Smoothing mouse movements for a demo video

The problem statement: I was trying to capture a demo video of my Mac app. But I wanted the mouse movements in that video to look smooth and precise, not an easy job for a human.

I found cliclick, a command-line program which can smoothly move the mouse around and inject clicks and keystrokes, and installed it from Homebrew. You can write a single cliclick command which seqences mouse movements, clicks of different types, keypresses, and pauses, or you can build a small shell script to sequence multiple cliclick actions with other things. (It works great to start the script with a pause, so you can kick it off and then hide everything but the app you’re demoing.)

This meant that I needed a sequence of click coordinates on the screen. You can get these a few different ways: position the mouse and run cliclick p, for example, or run the Digital Color Meter app and enable Show Mouse Location (under the View menu).

Writing code to intercept mouse input

But this gave me an excuse to play around with Quartz Event Services, an API built into macOS which lets you monitor, filter, transform, or synthesize user input events—mouse actions, keyboard actions, and more. All I cared about was intercepting mouse actions and printing them out so I could compose my demo script.

The core API of interest, defined in Core Graphics, is:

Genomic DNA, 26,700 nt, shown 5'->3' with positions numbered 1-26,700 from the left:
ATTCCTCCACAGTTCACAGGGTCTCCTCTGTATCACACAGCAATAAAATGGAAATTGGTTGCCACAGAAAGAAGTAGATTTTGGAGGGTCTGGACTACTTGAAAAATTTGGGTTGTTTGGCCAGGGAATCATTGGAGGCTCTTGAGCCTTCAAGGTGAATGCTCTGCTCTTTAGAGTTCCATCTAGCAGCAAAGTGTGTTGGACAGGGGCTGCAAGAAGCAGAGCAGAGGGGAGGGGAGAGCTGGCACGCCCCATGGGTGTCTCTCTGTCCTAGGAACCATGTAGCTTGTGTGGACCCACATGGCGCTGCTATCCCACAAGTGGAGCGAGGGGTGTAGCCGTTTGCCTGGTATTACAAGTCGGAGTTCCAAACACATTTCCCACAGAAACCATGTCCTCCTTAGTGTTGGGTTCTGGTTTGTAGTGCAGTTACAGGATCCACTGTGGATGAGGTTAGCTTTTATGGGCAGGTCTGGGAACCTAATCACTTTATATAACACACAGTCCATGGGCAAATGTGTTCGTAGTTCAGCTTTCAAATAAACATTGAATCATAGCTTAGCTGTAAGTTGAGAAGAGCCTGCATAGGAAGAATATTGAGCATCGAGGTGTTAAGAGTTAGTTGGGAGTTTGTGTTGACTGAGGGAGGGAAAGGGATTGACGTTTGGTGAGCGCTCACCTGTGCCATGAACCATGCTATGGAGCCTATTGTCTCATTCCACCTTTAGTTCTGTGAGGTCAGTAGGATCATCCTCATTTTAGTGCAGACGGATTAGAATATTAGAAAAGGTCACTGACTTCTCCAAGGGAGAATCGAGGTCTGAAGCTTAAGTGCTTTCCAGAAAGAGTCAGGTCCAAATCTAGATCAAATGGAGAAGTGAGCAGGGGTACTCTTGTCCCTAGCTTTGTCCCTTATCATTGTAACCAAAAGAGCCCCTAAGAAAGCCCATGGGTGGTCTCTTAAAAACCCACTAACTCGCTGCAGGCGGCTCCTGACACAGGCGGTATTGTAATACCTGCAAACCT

This accepts a callback (C-style plain function pointer plus optional untyped user pointer) and a set of event types (defined by the enumeration CGEventType), and returns a Mach port object which you must add to a run loop. That run loop will then dispatch callbacks for every intercepted event.

(This tap will only be enabled if the user allowed it in System Preferences, under the Input Monitoring settings. The first time your program runs, macOS will prompt the user; if those settings change, your program must restart.)

EventMonitor is a new Swift wrapper library I wrote to encapsulate this API safely and set up a passive event tap. It’s published as an SPM package but it’s really just a single, small file with embedded documentation comments.

To use it, create an EventMonitor object, register one or more handler functions or closures by their desired event types, and call start(). It will set up the tap, validate that the tap is active (allowed by the user), route messages to your handlers, and clean up when deallocated.

Here’s a little command-line tool I made, based on that library. It sets up an EventMonitor, reporting each mouse-up’s coordinates as c:X,Y, which is how cliclick expects click events. I also detect a press of a number key and print out a little divider, so as I navigated the screen, I could delimit the output. (As a command-line tool, I needed to end it with a call to, or nothing would happen; GUI apps would of course already have an active run loop).

import Foundation
import EventMonitor

var tap = EventMonitor()

tap.handle(.leftMouseUp) { event in
tap.handleKeyDown { str, _ in
    if let first = str.first, first.isNumber {
        print("--- \(str) ---")

try! tap.start()
print("event tap installed")

Pretty simple. Event taps are much more powerful than this, of course, but this was a nice foray into an aspect of the Mac API I hadn’t touched before.